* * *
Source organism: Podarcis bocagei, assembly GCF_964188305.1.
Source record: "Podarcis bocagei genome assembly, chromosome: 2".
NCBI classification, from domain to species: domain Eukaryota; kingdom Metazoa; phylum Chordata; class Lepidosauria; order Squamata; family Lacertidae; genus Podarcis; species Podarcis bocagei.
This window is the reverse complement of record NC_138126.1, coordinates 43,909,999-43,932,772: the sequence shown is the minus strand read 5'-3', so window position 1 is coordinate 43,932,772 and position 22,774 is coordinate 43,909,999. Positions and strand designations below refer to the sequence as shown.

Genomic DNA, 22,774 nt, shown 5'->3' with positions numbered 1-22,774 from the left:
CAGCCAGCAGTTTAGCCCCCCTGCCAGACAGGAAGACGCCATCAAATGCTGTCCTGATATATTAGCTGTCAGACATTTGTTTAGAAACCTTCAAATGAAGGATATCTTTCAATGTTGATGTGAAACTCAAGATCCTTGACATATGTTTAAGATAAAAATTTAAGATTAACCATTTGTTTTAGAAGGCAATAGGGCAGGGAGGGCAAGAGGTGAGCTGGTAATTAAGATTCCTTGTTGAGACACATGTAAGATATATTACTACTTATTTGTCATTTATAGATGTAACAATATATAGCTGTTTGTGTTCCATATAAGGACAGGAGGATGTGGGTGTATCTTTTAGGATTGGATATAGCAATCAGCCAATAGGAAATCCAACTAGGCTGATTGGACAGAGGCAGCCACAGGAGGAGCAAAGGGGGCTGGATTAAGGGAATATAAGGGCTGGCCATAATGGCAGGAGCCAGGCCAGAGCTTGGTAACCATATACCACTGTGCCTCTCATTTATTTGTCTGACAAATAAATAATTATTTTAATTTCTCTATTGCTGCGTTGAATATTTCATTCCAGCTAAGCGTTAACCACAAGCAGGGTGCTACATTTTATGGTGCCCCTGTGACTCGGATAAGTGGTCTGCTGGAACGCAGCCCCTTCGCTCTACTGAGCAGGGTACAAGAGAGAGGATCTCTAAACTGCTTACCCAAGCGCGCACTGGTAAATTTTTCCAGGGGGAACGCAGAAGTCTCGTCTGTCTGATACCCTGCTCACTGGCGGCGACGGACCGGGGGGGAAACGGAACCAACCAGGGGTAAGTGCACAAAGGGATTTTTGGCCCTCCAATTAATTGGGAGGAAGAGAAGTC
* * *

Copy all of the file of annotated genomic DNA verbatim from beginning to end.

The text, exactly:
Source organism: Podarcis bocagei, assembly GCF_964188305.1.
Source record: "Podarcis bocagei genome assembly, chromosome: 2".
NCBI classification, from domain to species: domain Eukaryota; kingdom Metazoa; phylum Chordata; class Lepidosauria; order Squamata; family Lacertidae; genus Podarcis; species Podarcis bocagei.
This window is the reverse complement of record NC_138126.1, coordinates 43,909,999-43,932,772: the sequence shown is the minus strand read 5'-3', so window position 1 is coordinate 43,932,772 and position 22,774 is coordinate 43,909,999. Positions and strand designations below refer to the sequence as shown.

Genomic DNA, 22,774 nt, shown 5'->3' with positions numbered 1-22,774 from the left:
CAGCCAGCAGTTTAGCCCCCCTGCCAGACAGGAAGACGCCATCAAATGCTGTCCTGATATATTAGCTGTCAGACATTTGTTTAGAAACCTTCAAATGAAGGATATCTTTCAATGTTGATGTGAAACTCAAGATCCTTGACATATGTTTAAGATAAAAATTTAAGATTAACCATTTGTTTTAGAAGGCAATAGGGCAGGGAGGGCAAGAGGTGAGCTGGTAATTAAGATTCCTTGTTGAGACACATGTAAGATATATTACTACTTATTTGTCATTTATAGATGTAACAATATATAGCTGTTTGTGTTCCATATAAGGACAGGAGGATGTGGGTGTATCTTTTAGGATTGGATATAGCAATCAGCCAATAGGAAATCCAACTAGGCTGATTGGACAGAGGCAGCCACAGGAGGAGCAAAGGGGGCTGGATTAAGGGAATATAAGGGCTGGCCATAATGGCAGGAGCCAGGCCAGAGCTTGGTAACCATATACCACTGTGCCTCTCATTTATTTGTCTGACAAATAAATAATTATTTTAATTTCTCTATTGCTGCGTTGAATATTTCATTCCAGCTAAGCGTTAACCACAAGCAGGGTGCTACATTTTATGGTGCCCCTGTGACTCGGATAAGTGGTCTGCTGGAACGCAGCCCCTTCGCTCTACTGAGCAGGGTACAAGAGAGAGGATCTCTAAACTGCTTACCCAAGCGCGCACTGGTAAATTTTTCCAGGGGGAACGCAGAAGTCTCGTCTGTCTGATACCCTGCTCACTGGCGGCGACGGACCGGGGGGGAAACGGAACCAACCAGGGGTAAGTGCACAAAGGGATTTTTGGCCCTCCAATTAATTGGGAGGAAGAGAAGTC